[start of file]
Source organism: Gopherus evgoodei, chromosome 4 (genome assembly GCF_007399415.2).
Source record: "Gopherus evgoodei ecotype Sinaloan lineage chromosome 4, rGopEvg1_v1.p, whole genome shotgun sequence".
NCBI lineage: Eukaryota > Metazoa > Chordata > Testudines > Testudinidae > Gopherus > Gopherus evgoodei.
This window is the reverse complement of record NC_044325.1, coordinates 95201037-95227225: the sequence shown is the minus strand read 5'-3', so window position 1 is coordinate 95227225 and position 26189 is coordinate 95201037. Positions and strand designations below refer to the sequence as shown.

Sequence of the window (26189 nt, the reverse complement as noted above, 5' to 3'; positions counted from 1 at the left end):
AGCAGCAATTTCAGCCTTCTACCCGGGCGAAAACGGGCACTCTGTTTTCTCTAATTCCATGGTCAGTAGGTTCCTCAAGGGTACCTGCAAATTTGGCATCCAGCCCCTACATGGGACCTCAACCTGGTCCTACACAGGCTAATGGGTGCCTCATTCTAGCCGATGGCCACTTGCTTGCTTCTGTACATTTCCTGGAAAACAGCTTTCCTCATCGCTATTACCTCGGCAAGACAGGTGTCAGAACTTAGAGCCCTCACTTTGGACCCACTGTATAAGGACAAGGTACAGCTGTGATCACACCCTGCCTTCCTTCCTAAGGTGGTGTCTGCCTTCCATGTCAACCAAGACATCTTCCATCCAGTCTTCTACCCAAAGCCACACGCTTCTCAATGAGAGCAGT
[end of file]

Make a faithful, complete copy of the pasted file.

Source organism: Gopherus evgoodei, chromosome 4 (genome assembly GCF_007399415.2).
Source record: "Gopherus evgoodei ecotype Sinaloan lineage chromosome 4, rGopEvg1_v1.p, whole genome shotgun sequence".
NCBI lineage: Eukaryota > Metazoa > Chordata > Testudines > Testudinidae > Gopherus > Gopherus evgoodei.
This window is the reverse complement of record NC_044325.1, coordinates 95201037-95227225: the sequence shown is the minus strand read 5'-3', so window position 1 is coordinate 95227225 and position 26189 is coordinate 95201037. Positions and strand designations below refer to the sequence as shown.

Sequence of the window (26189 nt, the reverse complement as noted above, 5' to 3'; positions counted from 1 at the left end):
AGCAGCAATTTCAGCCTTCTACCCGGGCGAAAACGGGCACTCTGTTTTCTCTAATTCCATGGTCAGTAGGTTCCTCAAGGGTACCTGCAAATTTGGCATCCAGCCCCTACATGGGACCTCAACCTGGTCCTACACAGGCTAATGGGTGCCTCATTCTAGCCGATGGCCACTTGCTTGCTTCTGTACATTTCCTGGAAAACAGCTTTCCTCATCGCTATTACCTCGGCAAGACAGGTGTCAGAACTTAGAGCCCTCACTTTGGACCCACTGTATAAGGACAAGGTACAGCTGTGATCACACCCTGCCTTCCTTCCTAAGGTGGTGTCTGCCTTCCATGTCAACCAAGACATCTTCCATCCAGTCTTCTACCCAAAGCCACACGCTTCTCAATGAGAGCAGT